Monday, September 1, 2014

Vinyl Tablecloth Smock

1. Rectangle vinyl tablecloth  2. Bias Tape  3. Large paper  4. old t-shirt

Cut the sleeves off the t-shirt and fold it in half.  Fold your paper in half.  Place the t-shirt on top of the paper with both folded edges touching.  Pin the shirt onto the paper to keep it from moving.  Trace the outline of the shirt onto the paper using a pencil.  Cut the outline.  

My shirt was bigger than I wanted, so I cut the paper a little shorter.  I pinned the paper on top of the shirt afterwards to make sure it still had the same shape.

Fold the tablecloth over.  Pin the paper pattern onto the tablecloth.  Pin the top (shoulders) on the fold.
Cut around the pattern making sure not to cut the folded top.


Pin the bias tape around the edges of the smock. Sew once all edges are secured.  I used a zig-zag stitch to make sure I got both the tape and the vinyl in the stitch.  

Step 5:

Use the circle cutout from the neck as a pocket.  Fold part of the circle and pin in onto the smock (make sure you only pin it to the front).  Sew the edge of the pocket using a zig-zag stitch.

Step 6:

I secured the sides with elastic, but ribbon or velcro can easily serve the same purpose.  

I was able to make 6 smocks for under $15.  

Tuesday, June 3, 2014

Keepsake Box

End of the Year Keepsake Box

After our End of the Year Celebration the children received a keepsake box that held their work that was collected throughout the year.

Donated Boxes

We want to say "thank You" to Little Caesars in North Little Rock for donating the pizza boxes used in this project.

The boxes were assembled inside out (print on the inside).  This gave us a blank box to work on.

The children's handprints were used to decorate the boxes.  

The boxes were filled with items that were collected throughout the year.

Each child received a box on our celebration day. 

Saturday, May 17, 2014

Number Cards

Work that is displayed around the room and on the walls reflect the value of children's interest and the process of their learning.  It communicates that their work is valued, and that this is their space.

The children have made many beautiful learning materials that are used by both the children and the teachers.

Child Made Number Cards 

The children were inspired by number cards made by the previous year's students.

"Who made that? Did we do that? I don't remember working on that?"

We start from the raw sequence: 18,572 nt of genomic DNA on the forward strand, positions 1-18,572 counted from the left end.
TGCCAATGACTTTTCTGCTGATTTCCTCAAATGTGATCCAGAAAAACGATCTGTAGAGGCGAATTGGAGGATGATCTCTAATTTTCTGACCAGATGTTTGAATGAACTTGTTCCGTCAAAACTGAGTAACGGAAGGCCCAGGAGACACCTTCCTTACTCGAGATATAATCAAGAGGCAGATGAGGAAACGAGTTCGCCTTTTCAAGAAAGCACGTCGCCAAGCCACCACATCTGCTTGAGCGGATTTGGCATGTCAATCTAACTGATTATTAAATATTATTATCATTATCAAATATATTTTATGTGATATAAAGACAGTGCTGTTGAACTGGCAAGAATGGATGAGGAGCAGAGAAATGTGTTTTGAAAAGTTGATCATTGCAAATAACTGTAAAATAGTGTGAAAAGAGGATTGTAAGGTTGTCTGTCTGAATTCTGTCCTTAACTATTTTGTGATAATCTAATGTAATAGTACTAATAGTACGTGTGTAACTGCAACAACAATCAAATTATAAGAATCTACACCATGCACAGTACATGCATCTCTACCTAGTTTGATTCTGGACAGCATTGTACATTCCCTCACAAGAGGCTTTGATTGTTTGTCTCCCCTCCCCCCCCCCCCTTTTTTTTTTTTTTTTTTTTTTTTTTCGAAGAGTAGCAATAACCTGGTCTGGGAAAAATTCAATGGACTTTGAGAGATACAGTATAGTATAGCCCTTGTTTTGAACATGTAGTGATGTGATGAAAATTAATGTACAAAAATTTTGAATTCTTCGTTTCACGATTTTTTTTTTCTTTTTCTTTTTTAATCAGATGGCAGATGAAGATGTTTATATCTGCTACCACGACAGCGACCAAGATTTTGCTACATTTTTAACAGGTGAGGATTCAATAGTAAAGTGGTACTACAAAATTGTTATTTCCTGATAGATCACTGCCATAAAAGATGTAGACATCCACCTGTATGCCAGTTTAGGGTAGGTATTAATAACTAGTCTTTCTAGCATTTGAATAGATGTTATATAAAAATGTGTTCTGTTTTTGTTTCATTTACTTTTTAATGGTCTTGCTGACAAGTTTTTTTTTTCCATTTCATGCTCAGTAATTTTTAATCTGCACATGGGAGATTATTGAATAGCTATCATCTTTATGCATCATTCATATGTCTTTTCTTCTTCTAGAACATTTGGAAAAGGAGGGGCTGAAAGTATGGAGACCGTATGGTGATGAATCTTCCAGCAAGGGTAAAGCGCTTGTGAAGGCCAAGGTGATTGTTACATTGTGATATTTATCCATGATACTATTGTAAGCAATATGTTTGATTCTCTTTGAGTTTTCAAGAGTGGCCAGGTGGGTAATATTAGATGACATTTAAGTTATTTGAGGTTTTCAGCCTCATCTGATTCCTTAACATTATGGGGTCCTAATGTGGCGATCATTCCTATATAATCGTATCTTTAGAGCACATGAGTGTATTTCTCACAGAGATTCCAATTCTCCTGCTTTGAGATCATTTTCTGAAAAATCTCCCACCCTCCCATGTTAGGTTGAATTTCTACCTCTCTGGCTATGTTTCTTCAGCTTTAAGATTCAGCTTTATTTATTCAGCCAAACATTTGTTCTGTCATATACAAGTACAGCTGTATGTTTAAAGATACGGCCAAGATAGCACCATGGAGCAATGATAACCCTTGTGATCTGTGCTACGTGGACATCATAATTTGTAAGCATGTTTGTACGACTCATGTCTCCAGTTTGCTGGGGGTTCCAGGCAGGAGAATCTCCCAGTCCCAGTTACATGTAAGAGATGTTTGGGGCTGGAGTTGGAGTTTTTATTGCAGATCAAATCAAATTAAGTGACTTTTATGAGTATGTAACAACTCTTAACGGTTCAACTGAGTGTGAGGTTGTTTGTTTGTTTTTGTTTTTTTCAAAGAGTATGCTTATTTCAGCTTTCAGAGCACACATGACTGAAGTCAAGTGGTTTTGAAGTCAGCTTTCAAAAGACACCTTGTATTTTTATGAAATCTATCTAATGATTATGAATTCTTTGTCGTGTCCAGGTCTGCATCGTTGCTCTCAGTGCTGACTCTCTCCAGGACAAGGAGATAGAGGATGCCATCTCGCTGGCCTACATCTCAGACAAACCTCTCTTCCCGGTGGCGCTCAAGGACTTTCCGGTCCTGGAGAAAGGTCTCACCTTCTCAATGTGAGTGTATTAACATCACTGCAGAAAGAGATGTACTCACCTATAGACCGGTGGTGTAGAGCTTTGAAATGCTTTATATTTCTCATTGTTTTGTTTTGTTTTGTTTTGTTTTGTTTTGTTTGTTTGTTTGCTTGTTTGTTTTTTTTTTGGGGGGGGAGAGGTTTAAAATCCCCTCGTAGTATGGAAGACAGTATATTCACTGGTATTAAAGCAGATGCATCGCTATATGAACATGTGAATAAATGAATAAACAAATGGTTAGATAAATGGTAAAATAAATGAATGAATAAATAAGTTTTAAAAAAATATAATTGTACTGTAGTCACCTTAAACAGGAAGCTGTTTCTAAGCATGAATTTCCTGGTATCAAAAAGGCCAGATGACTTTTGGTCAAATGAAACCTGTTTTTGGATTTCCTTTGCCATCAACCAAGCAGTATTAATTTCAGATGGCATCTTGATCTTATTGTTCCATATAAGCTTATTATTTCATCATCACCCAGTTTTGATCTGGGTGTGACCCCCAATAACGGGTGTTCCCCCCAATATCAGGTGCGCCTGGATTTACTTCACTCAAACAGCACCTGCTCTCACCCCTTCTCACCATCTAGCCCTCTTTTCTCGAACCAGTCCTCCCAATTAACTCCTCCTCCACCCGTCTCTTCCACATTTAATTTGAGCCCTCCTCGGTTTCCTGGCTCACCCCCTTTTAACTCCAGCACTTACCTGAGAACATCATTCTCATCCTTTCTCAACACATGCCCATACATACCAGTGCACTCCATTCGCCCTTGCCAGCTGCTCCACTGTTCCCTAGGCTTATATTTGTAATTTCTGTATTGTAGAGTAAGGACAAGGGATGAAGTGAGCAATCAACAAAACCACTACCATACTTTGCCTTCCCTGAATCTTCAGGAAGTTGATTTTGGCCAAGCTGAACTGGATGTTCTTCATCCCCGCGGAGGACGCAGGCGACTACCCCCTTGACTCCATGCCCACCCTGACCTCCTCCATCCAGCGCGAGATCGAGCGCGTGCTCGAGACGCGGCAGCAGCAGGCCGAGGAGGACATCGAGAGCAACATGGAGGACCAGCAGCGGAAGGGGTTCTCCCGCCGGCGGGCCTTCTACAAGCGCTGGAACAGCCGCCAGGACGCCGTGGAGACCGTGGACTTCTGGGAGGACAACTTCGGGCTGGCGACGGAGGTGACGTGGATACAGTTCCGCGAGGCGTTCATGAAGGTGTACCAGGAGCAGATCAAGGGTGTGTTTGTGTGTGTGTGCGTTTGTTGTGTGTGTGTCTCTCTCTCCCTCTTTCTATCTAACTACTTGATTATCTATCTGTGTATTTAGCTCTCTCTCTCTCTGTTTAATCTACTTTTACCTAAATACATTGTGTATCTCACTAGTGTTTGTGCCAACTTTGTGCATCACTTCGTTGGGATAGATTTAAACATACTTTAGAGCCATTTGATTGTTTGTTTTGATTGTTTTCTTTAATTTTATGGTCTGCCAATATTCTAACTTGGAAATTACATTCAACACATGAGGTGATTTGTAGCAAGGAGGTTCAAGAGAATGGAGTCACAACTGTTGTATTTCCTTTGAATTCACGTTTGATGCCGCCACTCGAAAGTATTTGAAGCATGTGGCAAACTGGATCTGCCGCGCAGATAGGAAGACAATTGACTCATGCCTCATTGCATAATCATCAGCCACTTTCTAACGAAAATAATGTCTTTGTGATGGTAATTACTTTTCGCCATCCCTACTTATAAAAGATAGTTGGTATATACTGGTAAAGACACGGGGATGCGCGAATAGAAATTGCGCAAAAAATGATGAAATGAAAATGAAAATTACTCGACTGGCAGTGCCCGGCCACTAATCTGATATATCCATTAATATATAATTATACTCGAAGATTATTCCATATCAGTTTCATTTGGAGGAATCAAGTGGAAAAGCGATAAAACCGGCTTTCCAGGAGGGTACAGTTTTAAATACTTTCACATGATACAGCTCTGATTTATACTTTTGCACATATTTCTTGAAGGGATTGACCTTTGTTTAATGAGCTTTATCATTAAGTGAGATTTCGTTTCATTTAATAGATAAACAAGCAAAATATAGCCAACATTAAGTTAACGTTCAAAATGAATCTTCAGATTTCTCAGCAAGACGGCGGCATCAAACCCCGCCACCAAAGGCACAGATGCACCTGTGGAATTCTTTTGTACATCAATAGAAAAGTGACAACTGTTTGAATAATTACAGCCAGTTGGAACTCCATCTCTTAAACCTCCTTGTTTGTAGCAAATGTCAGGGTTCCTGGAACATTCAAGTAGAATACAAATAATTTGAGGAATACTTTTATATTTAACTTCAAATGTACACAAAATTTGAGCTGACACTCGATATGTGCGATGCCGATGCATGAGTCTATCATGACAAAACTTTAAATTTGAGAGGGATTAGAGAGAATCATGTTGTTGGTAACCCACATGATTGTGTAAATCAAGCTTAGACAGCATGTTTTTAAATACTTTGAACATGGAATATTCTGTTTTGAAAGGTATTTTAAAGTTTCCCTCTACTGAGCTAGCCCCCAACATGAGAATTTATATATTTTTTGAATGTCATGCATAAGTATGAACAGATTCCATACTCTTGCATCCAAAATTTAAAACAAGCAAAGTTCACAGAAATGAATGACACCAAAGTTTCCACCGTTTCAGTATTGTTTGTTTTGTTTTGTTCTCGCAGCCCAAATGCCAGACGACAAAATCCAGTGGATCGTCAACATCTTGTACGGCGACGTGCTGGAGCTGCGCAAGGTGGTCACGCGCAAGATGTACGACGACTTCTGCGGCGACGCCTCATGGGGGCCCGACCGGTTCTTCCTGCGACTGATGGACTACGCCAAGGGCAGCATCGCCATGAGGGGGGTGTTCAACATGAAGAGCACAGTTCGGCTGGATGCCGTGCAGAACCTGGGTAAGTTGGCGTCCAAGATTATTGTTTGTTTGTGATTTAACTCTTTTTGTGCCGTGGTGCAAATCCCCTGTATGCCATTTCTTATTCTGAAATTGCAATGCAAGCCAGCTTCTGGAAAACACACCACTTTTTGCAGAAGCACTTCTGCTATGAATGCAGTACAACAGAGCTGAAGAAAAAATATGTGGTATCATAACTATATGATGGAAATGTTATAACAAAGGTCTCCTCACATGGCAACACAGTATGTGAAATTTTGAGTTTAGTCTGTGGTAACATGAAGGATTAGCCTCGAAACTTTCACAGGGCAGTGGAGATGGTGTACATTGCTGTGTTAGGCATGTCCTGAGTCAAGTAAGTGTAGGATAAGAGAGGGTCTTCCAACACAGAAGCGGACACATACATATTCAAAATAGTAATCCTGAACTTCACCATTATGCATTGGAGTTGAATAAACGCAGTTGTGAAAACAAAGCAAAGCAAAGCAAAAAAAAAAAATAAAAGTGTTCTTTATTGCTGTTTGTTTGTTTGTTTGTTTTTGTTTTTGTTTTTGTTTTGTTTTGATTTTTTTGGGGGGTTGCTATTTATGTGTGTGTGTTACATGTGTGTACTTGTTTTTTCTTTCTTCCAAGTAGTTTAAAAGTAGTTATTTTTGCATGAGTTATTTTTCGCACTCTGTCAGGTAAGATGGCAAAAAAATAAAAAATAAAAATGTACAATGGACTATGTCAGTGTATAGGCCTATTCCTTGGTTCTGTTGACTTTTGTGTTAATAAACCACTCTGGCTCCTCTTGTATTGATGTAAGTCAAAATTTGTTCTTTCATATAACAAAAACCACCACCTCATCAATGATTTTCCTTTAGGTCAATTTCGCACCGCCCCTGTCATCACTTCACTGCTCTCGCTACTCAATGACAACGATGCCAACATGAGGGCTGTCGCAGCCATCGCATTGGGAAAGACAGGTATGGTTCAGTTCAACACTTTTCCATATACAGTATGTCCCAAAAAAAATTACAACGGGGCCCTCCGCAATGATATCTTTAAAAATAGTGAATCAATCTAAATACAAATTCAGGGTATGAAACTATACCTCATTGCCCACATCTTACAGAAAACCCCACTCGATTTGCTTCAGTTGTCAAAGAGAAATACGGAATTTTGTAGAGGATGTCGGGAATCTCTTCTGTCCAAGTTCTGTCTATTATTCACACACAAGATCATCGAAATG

After that I explained that the work was done by another class they decided it would be better to make their own.

Wrote the numbers from 1 - 10 on small cards.

Illustrated a number set that matched the number.  
After each illustration the children counted to check their own work.  

Illustrations finished - now time for color!

Liquid Watercolors 

Finished Product!

We have the sweetest kids. After all their work they decided it wouldn't be right to take down the other class' work.

"They worked so hard on it for us.  They might be sad if we take it down."

After some discussion they decided to save their cards and give them as a gift to the next class.

"You can put it up next year and when they ask who made it you can say we did!"

Saturday, May 10, 2014

Light & Shadow Story Telling

There is always a voice when you use a hundred languages.  With the right materials, even the shyest of kids have a story to tell.

"Kitty, kitty where you going? Kitty, kitty where you going?"
"To catch a birdie? Fly away birdie! Fly up high to the tree."

"Get in your home and go to sleep. Sleep, sleep, sleep little birdie."

More shadow and light activities:

Thursday, March 13, 2014

Birthday Calendar

Our students are always celebrating birthdays whether it is or isn't their actual birthday.  One way we helped them understand months and days better was to create a birthday calendar.

Different Types of Calendars

The first thing we did was look at different types of calendars. We discussed the holidays and events that occur during each month.  Their favorites were the ones with pictures.

Writing the Months

 Each child in the group picked the months they wanted to write.

Each month was glued to a large index card.

Drawing the Pictures

The students decided that they wanted to draw pictures that represented their favorite holidays and/or activities.